Earlier in the year Asda were in the headlines when they lost equal pay fight in the UK Supreme Court. This ruling paved the way for store staff to claim millions of pounds worth of compensation because of many years of unequal pay.
Although the case could take years to conclude due to its complexity, more than 40,000 store workers, (the vast majority of which are female) argued that (mainly male) staff working in the distribution depots received higher pay – between £1.50 and £3.00 an hour difference in rates.
Although Asda argued that the two types of roles were very dissimilar (due to the difference in physical working environments), the Supreme Court ruled against the company and decided that store workers had every right to compare themselves to those of the distribution centre in their fight for equal pay.
Though this may come as a shock to those of us only just hearing about the ruling, it is in fact the fourth time Asda has faced such an outcome. With the first ruling being made in 2016 in favour of workers which was upheld at the appeal hearing in 2017 and again at the Court of Appeal in 2019.
The ruling has again marked a key victory for Asda shop workers in their lengthy dispute surrounding equal pay and represents a step in the right direction in the fight for equality there is still unfortunately a long way to go.
A spokesperson for Asda said that “equal value should not be confused with gender pay equality as the two are completely separate” but nonetheless the Court considered this case to be an important victory for Asda shop workers and should the next stage of the process conclude that the roles are of equal value, the retailer may have to pay each claimant up to six years’ worth of back pay – which could be an average of £10,000 per worker.
The case will without doubt be observed closely by other retailers who have their own distribution centres, with their HR and legal teams following each stage of the case in order to stay one step ahead of the huge implications that could inevitably impact on them too.
Tesco employees are also pursuing equal pay claims. A recent decision by the Court of Justice of the European Union (CJEU) states the ‘single source’ test under EU law, does apply to UK businesses even though the UK is no longer part of the UK. The ‘single source’ text is where work done in different locations can be compared for the purposes of equal pay if there is a ‘single source’ for the terms and conditions of employment.
Like the Asda case, thousands of Tesco staff, mostly women, brought the case to tribunal arguing they are not being paid equally for work of equal value compared to colleagues, mostly men, who work in the supermarket’s distribution centres.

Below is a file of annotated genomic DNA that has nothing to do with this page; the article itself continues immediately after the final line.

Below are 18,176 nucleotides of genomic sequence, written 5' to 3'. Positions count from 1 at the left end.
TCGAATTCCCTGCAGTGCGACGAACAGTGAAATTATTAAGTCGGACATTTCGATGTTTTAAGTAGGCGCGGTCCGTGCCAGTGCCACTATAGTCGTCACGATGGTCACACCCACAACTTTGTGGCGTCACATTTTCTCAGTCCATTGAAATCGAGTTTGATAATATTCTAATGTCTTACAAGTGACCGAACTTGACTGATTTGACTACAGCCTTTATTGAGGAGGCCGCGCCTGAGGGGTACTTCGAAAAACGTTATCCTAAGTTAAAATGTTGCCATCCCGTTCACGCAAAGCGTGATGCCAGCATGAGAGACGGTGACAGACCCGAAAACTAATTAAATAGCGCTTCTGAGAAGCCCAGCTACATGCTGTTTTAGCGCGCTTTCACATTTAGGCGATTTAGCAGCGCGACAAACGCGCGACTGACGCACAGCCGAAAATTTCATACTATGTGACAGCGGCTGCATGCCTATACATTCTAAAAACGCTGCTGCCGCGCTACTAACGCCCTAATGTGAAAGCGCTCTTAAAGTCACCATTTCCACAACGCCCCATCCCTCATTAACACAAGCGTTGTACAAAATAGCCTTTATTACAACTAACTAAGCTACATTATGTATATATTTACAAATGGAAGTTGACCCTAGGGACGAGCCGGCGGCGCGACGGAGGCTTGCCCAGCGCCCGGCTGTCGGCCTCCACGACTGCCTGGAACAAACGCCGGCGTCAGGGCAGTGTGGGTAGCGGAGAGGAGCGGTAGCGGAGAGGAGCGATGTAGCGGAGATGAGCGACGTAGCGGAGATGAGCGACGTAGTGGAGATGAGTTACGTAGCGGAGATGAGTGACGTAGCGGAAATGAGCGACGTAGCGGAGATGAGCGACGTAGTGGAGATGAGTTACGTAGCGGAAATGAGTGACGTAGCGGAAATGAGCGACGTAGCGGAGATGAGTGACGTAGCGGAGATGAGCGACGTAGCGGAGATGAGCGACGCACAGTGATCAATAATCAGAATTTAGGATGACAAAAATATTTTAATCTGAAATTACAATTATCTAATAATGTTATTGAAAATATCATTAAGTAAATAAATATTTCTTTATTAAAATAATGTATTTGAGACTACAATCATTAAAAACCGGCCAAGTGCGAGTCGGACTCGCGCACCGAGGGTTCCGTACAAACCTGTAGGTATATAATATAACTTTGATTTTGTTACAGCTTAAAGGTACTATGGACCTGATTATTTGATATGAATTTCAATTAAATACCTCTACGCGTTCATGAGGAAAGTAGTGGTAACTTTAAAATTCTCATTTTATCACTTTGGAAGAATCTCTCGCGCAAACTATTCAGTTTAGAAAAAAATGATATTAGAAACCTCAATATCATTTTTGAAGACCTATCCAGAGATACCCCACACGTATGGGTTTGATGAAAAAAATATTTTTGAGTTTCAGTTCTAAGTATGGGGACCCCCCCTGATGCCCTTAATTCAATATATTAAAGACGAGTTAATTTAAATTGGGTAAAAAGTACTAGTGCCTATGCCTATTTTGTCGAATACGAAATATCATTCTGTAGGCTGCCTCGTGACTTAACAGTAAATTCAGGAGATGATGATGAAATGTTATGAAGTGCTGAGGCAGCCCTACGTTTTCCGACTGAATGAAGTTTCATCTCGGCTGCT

So, what does equal pay actually mean?
Lady Arden, who dismissed Asda’s appeal confirmed that the T&C’s of the floor staff and warehouse workers can be compared, even though the groups work at different establishments, so what are the key elements to consider when debating equal pay?
Equal pay means that someone must not get paid less compared to someone else who is of the opposite gender or doing equal work for the same employer, this includes salary, wages, pension, annual leave allowance, holiday pay, sick pay, redundancy pay, performance related pay and benefits.
The term ‘equal work’ can be a source of confusion for employers. Broken down, ‘equal work’ counts as:
- Like work meaning the job and skills required are the same or similar.
- Work rated as equivalent means that the result of a fair job evaluation has deemed the level of skills, responsibility and effort needed for the role are equal.
- Work of equal value means that although the work is different, the level of skills, training or demands of the working conditions are of equal value and therefore deserving of equal pay.
Sometimes a difference in pay can be allowed in certain circumstances even if two people carry out similar work. For instance, this could be the case for people who are better qualified and therefore their extra knowledge is crucial to the role and makes them hard to recruit.
A further example could be if two people are located in different areas for example in London where the cost of living is higher. However, receiving more pay should never have anything to do with someone’s gender or any of the other nine protected characteristics that are covered in the Equality Act 2010.
Though we have made undeniable progress in closing the gender pay gap over recent years, with employers with more than 250 staff now being required to report their organisation’s gender pay gap annually on the 5th of April, there is still significant work to be done.
Employers who know they have a wide gender pay gap and wish to achieve equal pay should carry out an equal pay audit or equal pay review with a commitment to balancing the difference for their entire workforce.
Employers should also focus on ensuring that hiring and promotions are fair so that men are not rated more highly in the organisation or favourited for senior roles that consequently have a higher salary.
Finally, employers should strive to make sure women have equal opportunities for development and don’t miss out on training or courses if they work part time for example, this could make the women in your workforce fall behind through no fault of their own and would impact on the pay gap.
Not only is having equal pay important from a legal point of view, but it also has many benefits to organisations because it sends a positive message to all stakeholders about the organisation’s values.
Furthermore, employees will be much more motivated and committed to the business, meaning they will have increased productivity, reduced absence and consequently a smaller labour turnover which as a result will minimize the costs of recruitment and retraining.
If you are an employer who would like to take action to tackle your own pay gap, contact us today to arrange an equal pay review.